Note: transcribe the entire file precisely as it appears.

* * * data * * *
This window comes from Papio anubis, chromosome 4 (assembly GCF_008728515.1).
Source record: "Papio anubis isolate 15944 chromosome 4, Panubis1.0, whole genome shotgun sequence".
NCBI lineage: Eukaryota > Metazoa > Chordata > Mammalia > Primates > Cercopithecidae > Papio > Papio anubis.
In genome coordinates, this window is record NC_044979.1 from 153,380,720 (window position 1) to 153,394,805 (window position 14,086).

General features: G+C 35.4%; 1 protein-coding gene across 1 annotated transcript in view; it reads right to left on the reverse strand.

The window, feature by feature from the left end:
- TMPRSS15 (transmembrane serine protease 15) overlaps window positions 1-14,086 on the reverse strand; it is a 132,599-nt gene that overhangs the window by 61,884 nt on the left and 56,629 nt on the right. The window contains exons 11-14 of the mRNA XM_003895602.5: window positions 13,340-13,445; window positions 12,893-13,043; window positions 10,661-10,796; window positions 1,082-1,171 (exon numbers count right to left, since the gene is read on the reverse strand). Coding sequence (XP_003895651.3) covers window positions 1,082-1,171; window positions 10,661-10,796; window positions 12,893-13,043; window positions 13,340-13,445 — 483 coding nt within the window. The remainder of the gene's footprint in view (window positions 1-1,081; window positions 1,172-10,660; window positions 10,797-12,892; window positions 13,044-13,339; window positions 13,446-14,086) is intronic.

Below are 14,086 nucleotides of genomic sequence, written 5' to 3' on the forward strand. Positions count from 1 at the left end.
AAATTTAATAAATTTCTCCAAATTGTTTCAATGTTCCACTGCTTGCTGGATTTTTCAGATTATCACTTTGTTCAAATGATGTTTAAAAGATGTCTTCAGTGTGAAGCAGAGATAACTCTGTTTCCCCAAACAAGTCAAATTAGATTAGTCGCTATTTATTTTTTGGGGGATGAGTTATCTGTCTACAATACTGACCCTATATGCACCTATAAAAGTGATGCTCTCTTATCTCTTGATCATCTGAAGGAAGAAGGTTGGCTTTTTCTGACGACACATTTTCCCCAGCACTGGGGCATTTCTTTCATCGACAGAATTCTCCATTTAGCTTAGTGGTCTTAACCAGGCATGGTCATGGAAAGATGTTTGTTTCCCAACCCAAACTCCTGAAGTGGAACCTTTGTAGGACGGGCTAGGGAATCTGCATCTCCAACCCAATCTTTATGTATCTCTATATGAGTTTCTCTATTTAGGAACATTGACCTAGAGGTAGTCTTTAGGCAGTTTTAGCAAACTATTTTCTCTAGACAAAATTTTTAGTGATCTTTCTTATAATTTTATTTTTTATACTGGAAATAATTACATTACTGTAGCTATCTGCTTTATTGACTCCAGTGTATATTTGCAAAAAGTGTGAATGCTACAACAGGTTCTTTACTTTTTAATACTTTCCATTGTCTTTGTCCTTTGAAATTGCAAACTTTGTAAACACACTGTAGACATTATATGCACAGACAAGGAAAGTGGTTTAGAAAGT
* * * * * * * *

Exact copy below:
This window comes from Papio anubis, chromosome 4 (assembly GCF_008728515.1).
Source record: "Papio anubis isolate 15944 chromosome 4, Panubis1.0, whole genome shotgun sequence".
NCBI lineage: Eukaryota > Metazoa > Chordata > Mammalia > Primates > Cercopithecidae > Papio > Papio anubis.
In genome coordinates, this window is record NC_044979.1 from 153,380,720 (window position 1) to 153,394,805 (window position 14,086).

General features: G+C 35.4%; 1 protein-coding gene across 1 annotated transcript in view; it reads right to left on the reverse strand.

The window, feature by feature from the left end:
- TMPRSS15 (transmembrane serine protease 15) overlaps window positions 1-14,086 on the reverse strand; it is a 132,599-nt gene that overhangs the window by 61,884 nt on the left and 56,629 nt on the right. The window contains exons 11-14 of the mRNA XM_003895602.5: window positions 13,340-13,445; window positions 12,893-13,043; window positions 10,661-10,796; window positions 1,082-1,171 (exon numbers count right to left, since the gene is read on the reverse strand). Coding sequence (XP_003895651.3) covers window positions 1,082-1,171; window positions 10,661-10,796; window positions 12,893-13,043; window positions 13,340-13,445 — 483 coding nt within the window. The remainder of the gene's footprint in view (window positions 1-1,081; window positions 1,172-10,660; window positions 10,797-12,892; window positions 13,044-13,339; window positions 13,446-14,086) is intronic.

Below are 14,086 nucleotides of genomic sequence, written 5' to 3' on the forward strand. Positions count from 1 at the left end.
AAATTTAATAAATTTCTCCAAATTGTTTCAATGTTCCACTGCTTGCTGGATTTTTCAGATTATCACTTTGTTCAAATGATGTTTAAAAGATGTCTTCAGTGTGAAGCAGAGATAACTCTGTTTCCCCAAACAAGTCAAATTAGATTAGTCGCTATTTATTTTTTGGGGGATGAGTTATCTGTCTACAATACTGACCCTATATGCACCTATAAAAGTGATGCTCTCTTATCTCTTGATCATCTGAAGGAAGAAGGTTGGCTTTTTCTGACGACACATTTTCCCCAGCACTGGGGCATTTCTTTCATCGACAGAATTCTCCATTTAGCTTAGTGGTCTTAACCAGGCATGGTCATGGAAAGATGTTTGTTTCCCAACCCAAACTCCTGAAGTGGAACCTTTGTAGGACGGGCTAGGGAATCTGCATCTCCAACCCAATCTTTATGTATCTCTATATGAGTTTCTCTATTTAGGAACATTGACCTAGAGGTAGTCTTTAGGCAGTTTTAGCAAACTATTTTCTCTAGACAAAATTTTTAGTGATCTTTCTTATAATTTTATTTTTTATACTGGAAATAATTACATTACTGTAGCTATCTGCTTTATTGACTCCAGTGTATATTTGCAAAAAGTGTGAATGCTACAACAGGTTCTTTACTTTTTAATACTTTCCATTGTCTTTGTCCTTTGAAATTGCAAACTTTGTAAACACACTGTAGACATTATATGCACAGACAAGGAAAGTGGTTTAGAAAGT